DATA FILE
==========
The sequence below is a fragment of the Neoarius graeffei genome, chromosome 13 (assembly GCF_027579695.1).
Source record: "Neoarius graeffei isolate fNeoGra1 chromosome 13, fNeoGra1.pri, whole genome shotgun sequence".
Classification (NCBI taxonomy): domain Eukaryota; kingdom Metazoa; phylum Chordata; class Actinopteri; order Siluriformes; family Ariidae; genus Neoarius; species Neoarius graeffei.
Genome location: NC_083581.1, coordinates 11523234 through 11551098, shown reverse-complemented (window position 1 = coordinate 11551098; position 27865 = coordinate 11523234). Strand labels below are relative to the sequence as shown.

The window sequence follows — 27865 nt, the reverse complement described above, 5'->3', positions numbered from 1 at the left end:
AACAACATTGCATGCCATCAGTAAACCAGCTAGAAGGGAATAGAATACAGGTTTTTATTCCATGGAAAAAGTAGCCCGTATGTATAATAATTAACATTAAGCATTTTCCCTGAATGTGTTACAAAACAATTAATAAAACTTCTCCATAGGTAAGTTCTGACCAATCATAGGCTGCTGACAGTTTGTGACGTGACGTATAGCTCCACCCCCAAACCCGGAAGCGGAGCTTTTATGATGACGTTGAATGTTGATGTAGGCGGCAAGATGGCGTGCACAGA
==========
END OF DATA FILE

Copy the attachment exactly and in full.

The sequence below is a fragment of the Neoarius graeffei genome, chromosome 13 (assembly GCF_027579695.1).
Source record: "Neoarius graeffei isolate fNeoGra1 chromosome 13, fNeoGra1.pri, whole genome shotgun sequence".
Classification (NCBI taxonomy): domain Eukaryota; kingdom Metazoa; phylum Chordata; class Actinopteri; order Siluriformes; family Ariidae; genus Neoarius; species Neoarius graeffei.
Genome location: NC_083581.1, coordinates 11523234 through 11551098, shown reverse-complemented (window position 1 = coordinate 11551098; position 27865 = coordinate 11523234). Strand labels below are relative to the sequence as shown.

The window sequence follows — 27865 nt, the reverse complement described above, 5'->3', positions numbered from 1 at the left end:
AACAACATTGCATGCCATCAGTAAACCAGCTAGAAGGGAATAGAATACAGGTTTTTATTCCATGGAAAAAGTAGCCCGTATGTATAATAATTAACATTAAGCATTTTCCCTGAATGTGTTACAAAACAATTAATAAAACTTCTCCATAGGTAAGTTCTGACCAATCATAGGCTGCTGACAGTTTGTGACGTGACGTATAGCTCCACCCCCAAACCCGGAAGCGGAGCTTTTATGATGACGTTGAATGTTGATGTAGGCGGCAAGATGGCGTGCACAGA